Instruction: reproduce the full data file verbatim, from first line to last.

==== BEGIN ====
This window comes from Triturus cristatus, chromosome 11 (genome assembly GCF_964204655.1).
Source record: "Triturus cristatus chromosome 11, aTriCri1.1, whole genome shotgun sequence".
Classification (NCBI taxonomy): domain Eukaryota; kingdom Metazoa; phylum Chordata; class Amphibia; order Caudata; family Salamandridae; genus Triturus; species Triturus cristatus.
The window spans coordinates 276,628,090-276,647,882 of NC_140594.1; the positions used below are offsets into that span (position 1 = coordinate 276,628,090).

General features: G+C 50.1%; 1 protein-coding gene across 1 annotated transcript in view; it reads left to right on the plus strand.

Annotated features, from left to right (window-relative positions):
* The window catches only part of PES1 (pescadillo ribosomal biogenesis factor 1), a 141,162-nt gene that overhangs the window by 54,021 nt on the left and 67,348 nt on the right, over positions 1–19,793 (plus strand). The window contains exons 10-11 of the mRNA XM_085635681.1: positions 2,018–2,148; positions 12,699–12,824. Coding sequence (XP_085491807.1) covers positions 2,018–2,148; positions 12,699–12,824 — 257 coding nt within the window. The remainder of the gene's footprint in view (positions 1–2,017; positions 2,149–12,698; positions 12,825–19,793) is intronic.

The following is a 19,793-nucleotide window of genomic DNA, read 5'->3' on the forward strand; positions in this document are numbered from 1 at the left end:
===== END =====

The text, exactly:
This window comes from Triturus cristatus, chromosome 11 (genome assembly GCF_964204655.1).
Source record: "Triturus cristatus chromosome 11, aTriCri1.1, whole genome shotgun sequence".
Classification (NCBI taxonomy): domain Eukaryota; kingdom Metazoa; phylum Chordata; class Amphibia; order Caudata; family Salamandridae; genus Triturus; species Triturus cristatus.
The window spans coordinates 276,628,090-276,647,882 of NC_140594.1; the positions used below are offsets into that span (position 1 = coordinate 276,628,090).

General features: G+C 50.1%; 1 protein-coding gene across 1 annotated transcript in view; it reads left to right on the plus strand.

Annotated features, from left to right (window-relative positions):
* The window catches only part of PES1 (pescadillo ribosomal biogenesis factor 1), a 141,162-nt gene that overhangs the window by 54,021 nt on the left and 67,348 nt on the right, over positions 1–19,793 (plus strand). The window contains exons 10-11 of the mRNA XM_085635681.1: positions 2,018–2,148; positions 12,699–12,824. Coding sequence (XP_085491807.1) covers positions 2,018–2,148; positions 12,699–12,824 — 257 coding nt within the window. The remainder of the gene's footprint in view (positions 1–2,017; positions 2,149–12,698; positions 12,825–19,793) is intronic.

The following is a 19,793-nucleotide window of genomic DNA, read 5'->3' on the forward strand; positions in this document are numbered from 1 at the left end: